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Family puts $10 million into chronic fatigue research
Thursday 22 September 2011
Family Puts $10 Million Into Chronic Fatigue Research
A family charity is hoping to jump-start the search for a cause for the mysterious disease known as chronic fatigue syndrome (CFS) by funding around $10 million in studies by top research groups.
Patients with CFS suffer from long-term fatigue and other symptoms such as cognitive difficulty and muscle pain; the cause is unknown. The New York City-based Chronic Fatigue Initiative (CFI), funded by the private Hutchins Family Foundation, last Thursday [15 September] announced a search for causes and treatments. The initiative plans to spend "within the ballpark" of $10 million over 3 to 4 years, says CFI Executive Director Scott Carlson. That's around 50% of the $6 million a year that the National Institutes of Health (NIH) spends on CFS.
A CFI-funded epidemiology study already underway will draw on the famous Nurses' Health Study and two other studies of health professionals followed for 20 to 30 years by the Harvard School of Public Health. Researchers will identify participants in those studies with CFS and search records of their environmental exposures and archived blood samples for disease risk factors. Another CFI program will fund grants exploring possible CFS mechanisms based on hypotheses to be determined by scientific advisors.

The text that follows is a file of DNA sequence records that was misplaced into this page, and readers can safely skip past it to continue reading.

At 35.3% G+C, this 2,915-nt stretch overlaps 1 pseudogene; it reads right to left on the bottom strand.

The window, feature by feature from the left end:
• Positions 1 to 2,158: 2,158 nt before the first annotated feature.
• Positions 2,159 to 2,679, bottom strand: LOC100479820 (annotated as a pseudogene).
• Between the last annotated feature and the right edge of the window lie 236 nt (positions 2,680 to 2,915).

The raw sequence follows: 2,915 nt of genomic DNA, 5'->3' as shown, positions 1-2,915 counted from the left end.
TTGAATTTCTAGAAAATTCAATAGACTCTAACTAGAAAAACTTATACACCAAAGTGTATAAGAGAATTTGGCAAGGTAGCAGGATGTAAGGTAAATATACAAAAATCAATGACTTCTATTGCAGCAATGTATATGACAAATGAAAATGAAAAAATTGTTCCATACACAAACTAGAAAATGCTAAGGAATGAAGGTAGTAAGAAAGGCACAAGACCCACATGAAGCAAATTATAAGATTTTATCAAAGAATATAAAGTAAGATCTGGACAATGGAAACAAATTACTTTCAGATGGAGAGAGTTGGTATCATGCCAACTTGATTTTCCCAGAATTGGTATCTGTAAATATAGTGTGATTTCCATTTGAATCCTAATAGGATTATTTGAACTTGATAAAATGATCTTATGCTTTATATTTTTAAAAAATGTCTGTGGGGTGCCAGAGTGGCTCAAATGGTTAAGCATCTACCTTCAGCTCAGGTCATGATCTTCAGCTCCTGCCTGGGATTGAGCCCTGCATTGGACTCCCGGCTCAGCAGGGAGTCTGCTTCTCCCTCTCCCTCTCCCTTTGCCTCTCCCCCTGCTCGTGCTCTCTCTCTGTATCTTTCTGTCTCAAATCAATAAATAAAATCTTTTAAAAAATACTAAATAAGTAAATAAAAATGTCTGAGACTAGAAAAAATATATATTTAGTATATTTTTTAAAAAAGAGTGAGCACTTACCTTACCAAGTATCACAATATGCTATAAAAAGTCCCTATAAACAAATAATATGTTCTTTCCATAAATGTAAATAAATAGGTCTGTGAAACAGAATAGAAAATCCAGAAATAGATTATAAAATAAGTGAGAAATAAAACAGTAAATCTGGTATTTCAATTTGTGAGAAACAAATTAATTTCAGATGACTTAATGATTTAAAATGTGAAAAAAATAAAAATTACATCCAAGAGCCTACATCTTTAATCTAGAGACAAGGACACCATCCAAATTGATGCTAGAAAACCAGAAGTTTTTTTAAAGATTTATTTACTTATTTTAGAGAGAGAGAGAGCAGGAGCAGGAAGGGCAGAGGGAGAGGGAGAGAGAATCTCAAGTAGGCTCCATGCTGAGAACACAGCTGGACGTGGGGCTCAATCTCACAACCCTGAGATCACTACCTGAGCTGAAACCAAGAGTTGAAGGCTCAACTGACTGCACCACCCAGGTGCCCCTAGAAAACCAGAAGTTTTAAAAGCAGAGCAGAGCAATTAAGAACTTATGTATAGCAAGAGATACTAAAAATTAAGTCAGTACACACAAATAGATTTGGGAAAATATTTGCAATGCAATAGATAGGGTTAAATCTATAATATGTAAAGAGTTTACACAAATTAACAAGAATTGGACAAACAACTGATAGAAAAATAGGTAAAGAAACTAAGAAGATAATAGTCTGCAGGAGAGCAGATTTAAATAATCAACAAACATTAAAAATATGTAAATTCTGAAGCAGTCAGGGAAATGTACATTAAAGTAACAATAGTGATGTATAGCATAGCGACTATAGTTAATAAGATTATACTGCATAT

The initiative will also launch a new cohort study of 200 patients and 200 controls recruited from centers around the country. Biological samples from volunteers will be stored at Duke University and linked to a clinical database at Harvard. As part of this study, Columbia University virus hunter Ian Lipkin and others will search the samples for at least 20 viruses and other pathogens in hopes of finding one linked to CFS.
Carlson says the Hutchins family was interested in CFS research because it's "orphaned" compared with diseases like Parkinson's, which, like CFS, affects an estimated 1 million Americans. The family has several friends with the disease, he said.
Several features make the initiative different from previous CFS studies, Carlson says—the technology Lipkin will use, the size and careful characterization of the cohort, the investigators involved, and the business-driven approach. "I don't think anybody's ever taken as comprehensive an approach," he says. If the studies yield promising results, the family hopes that larger foundations will kick in more funding.
One pathogen that the study will not test for is a mouse retrovirus known as XMRV. Two years ago, a report in Science suggested such a link between CFS and XMRV, but other groups have been unable to find the virus in CFS patients. Lipkin is leading a large NIH-funded study of the putative CFS-XMRV link. But that work and the CFI studies "are not related in any way" Carlson says. After talking to experts, he says, "the consensus seems to be that the XMRV issue will be covered completely."
The above, with comments, originally appeared here.
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